Scott won't have either of those advantages this year. Crist's campaign team is loaded with President Barack Obama's campaign aides, including former Obama campaign manager Jim Messina, who helped boost Obama into the White House, both times with Florida's help.

Scott backers are using his record of lower unemployment, more jobs and a statewide economic comeback to persuade voters to give him another term.

"While likeability is important, the bottom line is going to be is this guy going to be better for my family on the economic front," Wilson said.

And money will help Scott on both fronts, Wilson predicted.

"The fact of the matter is that when Rick Scott comes to play he is bringing the heavy artillery and outside groups are bringing the heavy artillery into this thing," he said. "Charlie is going to have to fight back against an awful lot."

But Steve Schale, who ran Obama's campaign in Florida in 2008 and is one of Crist's chief aides, argues that Crist will have ample resources to hold his own, especially in a year when Democrats are fired up to unseat the incumbent.

"There's this perception that there's going to be unlimited money. It's not like it's going to be only a Rick Scott negative campaign against Charlie Crist and Charlie Crist is just going to have his name on the ballot," Schale said. "It's going to be a conversation. It's not going to be like Pepsi and Tab or Ford and the Malaysian Proton."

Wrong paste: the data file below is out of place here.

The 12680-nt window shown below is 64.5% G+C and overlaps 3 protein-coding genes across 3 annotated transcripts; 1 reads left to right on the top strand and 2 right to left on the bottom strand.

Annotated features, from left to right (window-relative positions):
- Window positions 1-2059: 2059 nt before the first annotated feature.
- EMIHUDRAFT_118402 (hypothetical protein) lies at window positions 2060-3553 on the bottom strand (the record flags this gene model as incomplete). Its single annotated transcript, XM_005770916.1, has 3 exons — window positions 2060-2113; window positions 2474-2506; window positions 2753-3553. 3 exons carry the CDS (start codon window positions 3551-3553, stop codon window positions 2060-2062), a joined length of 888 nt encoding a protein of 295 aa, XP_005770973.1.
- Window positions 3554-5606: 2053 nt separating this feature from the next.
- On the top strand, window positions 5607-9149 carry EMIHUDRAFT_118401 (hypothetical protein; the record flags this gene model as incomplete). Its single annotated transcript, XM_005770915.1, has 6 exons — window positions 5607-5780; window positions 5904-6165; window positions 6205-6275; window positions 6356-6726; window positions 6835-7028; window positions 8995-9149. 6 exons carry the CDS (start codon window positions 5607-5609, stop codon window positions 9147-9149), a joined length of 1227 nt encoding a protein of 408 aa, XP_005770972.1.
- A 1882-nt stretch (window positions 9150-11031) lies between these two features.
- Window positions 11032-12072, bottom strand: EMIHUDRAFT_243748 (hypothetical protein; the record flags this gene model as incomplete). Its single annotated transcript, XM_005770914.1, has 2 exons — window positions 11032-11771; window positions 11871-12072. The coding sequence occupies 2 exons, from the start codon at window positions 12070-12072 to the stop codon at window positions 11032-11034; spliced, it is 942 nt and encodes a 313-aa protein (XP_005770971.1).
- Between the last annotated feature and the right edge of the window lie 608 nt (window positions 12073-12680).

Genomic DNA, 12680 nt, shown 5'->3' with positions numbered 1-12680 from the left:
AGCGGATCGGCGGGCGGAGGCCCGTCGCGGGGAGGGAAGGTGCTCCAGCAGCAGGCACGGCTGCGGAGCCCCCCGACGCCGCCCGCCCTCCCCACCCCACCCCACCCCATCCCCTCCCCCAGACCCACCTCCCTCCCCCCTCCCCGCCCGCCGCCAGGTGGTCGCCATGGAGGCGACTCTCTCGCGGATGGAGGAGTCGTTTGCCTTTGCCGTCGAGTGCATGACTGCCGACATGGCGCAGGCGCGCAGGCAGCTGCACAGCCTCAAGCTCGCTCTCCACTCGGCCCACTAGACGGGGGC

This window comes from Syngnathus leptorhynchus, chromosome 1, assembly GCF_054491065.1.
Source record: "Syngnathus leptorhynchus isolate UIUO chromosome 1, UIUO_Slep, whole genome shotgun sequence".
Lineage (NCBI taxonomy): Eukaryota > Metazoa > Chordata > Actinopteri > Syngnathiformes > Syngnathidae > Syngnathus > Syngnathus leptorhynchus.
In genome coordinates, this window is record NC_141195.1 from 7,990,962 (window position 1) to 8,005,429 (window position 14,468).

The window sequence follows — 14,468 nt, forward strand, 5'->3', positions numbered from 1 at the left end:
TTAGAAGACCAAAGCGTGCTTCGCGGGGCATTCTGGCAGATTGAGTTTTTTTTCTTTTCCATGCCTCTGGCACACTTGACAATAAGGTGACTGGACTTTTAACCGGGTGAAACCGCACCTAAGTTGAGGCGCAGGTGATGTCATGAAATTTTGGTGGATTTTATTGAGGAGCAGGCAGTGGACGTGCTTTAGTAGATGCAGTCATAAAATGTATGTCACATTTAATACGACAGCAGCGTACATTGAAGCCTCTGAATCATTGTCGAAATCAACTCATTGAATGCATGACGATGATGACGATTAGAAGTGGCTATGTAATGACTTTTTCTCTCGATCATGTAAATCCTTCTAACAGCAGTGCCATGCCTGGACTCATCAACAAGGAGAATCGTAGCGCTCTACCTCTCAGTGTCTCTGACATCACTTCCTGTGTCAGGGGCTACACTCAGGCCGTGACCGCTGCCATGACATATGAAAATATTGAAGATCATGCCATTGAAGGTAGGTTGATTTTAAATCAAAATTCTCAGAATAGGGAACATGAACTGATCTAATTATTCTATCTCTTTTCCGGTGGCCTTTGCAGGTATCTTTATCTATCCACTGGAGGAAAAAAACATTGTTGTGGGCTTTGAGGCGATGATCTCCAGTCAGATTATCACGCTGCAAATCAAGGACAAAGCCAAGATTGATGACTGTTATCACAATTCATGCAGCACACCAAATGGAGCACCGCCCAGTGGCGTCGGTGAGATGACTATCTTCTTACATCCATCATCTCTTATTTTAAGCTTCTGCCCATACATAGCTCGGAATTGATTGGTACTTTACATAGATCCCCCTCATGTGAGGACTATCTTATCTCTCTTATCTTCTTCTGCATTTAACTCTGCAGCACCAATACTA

But GOP operative J.M. "Mac" Stipanovich, who's backing Scott, disagreed, saying he'd rather have more money than be the candidate voters would rather have a beer with.

"If I've got $100 million and you've got $50 million, I can spend $50 million with my foot on your face and I can spend $50 million on pictures of me and my grandchildren," Stipanovich said. "If you've got $50 million, you're probably going to have to go further with your foot on my face than with pictures of the grandchildren you don't have."

A "race to the bottom" will ultimately hurt Scott, Schale said.

"If their plan is to make this a race about who is the least desirable person to be in public office, I don't think that's the winning strategy for them. If people are forced to pick between the lesser of two evils, that's not necessarily a good place for Scott," he said.